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WordPress uses microformats, for example, when we use the function post_class() in the DIV containing the article. It automatically includes the class called hentry, which is used in microformats. This is the structure:

  1. hentry
    1. entry-title
    2. updated
    3. published
    4. author
    5. ...

So the use of the microformats is really easy, it's only needed to use it as classes in the code.

BUT the problem is when we have to use the entry-title class out of the hentry class, specifically above the content. A lot of WordPress themes use this structure:

<!--The TITLE and the breadcrumbs-->
<section id="title">
<div class="wrap">
    <h1 class="headline entry-title"><?php the_title(); ?></h1>
    <?php if (function_exists('mybread')) mybread(); ?>
</div>
</section>

<!--The content-->
<div class="main-content">
<div class="wrap">
<div class="<?php content_layout(); ?>">
    <?php if (have_posts()) while (have_posts()) : the_post(); ?>
    <div id="post-<?php the_ID(); ?>" <?php post_class(); //The HENTRY class is here ?>  >
        <!--The content is here...-->
    </div>
</div>
</div>
</div>

With this layout it's impossible to use entry-title into hentry. So Google Webmaster Tools returns the error of "entry-title missing".

I'm planning two solutions: to remove the hentry class using a filter, or to remove it and then insert it manually above the title.

How can I fix it?

1

If you're on a page by default The Loop will only run once so why not wrap your title and content in a container where you can have post_class() available? Start your loop at the top and end it before you get to your footer (or where ever you need to end it).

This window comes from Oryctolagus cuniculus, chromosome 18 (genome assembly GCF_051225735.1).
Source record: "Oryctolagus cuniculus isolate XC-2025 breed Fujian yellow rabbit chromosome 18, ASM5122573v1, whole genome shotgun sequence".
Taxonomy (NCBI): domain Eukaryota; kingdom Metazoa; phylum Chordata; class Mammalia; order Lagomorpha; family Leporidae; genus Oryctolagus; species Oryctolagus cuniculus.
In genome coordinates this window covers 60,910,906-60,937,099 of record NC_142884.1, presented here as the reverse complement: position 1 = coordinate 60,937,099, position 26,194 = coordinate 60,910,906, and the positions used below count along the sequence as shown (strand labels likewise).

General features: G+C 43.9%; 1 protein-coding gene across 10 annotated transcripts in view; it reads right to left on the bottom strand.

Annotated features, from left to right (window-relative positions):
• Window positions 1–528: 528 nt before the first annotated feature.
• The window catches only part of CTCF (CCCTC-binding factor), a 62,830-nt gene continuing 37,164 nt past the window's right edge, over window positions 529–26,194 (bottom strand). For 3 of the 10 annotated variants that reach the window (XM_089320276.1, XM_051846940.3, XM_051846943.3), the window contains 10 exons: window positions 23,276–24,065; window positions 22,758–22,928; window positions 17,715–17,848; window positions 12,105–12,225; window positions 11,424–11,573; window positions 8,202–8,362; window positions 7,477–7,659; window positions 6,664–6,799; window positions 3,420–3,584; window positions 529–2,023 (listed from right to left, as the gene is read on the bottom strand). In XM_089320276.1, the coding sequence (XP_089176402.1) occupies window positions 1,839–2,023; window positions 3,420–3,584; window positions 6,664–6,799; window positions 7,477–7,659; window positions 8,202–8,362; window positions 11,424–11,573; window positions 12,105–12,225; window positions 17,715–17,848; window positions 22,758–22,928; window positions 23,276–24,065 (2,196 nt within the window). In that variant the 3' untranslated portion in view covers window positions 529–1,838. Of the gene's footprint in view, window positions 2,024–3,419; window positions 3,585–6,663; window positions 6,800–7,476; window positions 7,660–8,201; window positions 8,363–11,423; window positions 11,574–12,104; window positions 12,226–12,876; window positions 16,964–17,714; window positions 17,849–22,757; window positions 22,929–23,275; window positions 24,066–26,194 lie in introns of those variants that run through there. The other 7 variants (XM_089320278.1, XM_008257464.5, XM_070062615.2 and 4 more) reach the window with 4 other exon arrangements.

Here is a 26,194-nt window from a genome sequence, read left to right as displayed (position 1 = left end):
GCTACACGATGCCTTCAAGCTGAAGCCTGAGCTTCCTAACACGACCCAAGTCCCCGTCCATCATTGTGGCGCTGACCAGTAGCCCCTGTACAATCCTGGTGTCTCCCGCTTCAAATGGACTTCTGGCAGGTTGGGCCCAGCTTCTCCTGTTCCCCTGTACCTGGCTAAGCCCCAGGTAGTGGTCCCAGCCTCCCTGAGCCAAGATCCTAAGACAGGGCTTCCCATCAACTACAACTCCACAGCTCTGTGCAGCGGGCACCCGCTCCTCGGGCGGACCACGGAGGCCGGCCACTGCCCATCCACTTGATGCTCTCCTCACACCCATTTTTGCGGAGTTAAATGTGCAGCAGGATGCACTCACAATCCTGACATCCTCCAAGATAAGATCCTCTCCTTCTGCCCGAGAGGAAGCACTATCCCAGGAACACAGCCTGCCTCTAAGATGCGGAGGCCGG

If you are on a blog format and are running the loop multiple times, you'll need to be in the loop anyway to use the_title() properly anyway so you should have access to post_class() anyway.

You could probably set it manually but then you would need to remove it from the post class which you can do by using the following:

function remove_from_posts_class( $classes ) {
    $classes = array_diff( $classes, array( "hentry" ) );
    return $classes;
}
add_filter( 'post_class', 'remove_from_posts_class' );

[1] Credits jrandomh

  • Yes, I was thinking about to create a bigger container. But then the hentry will group the sidebar and more elements: related posts, author information and comments; and I'm not sure if the classes inserted by the post_class function can group all these elements. (This is the page: demo.seozeta.com/sample-post-10. I can make a div from the header to the footer, for example). – Gerard Jul 24 '14 at 19:53
  • @Gerard according to the hAtom Wiki you can add author and author information to your schema so that shouldn't be a problem. It should ignore the sidebar and comments from my (limited) understanding. I believe that hentry is only included into post_class() instead of body_class() because you could potentially have multiple posts to take into account. Since this is a page (single "post") I believe you would be fine to include it above your content to include your title. – Howdy_McGee Jul 24 '14 at 20:10

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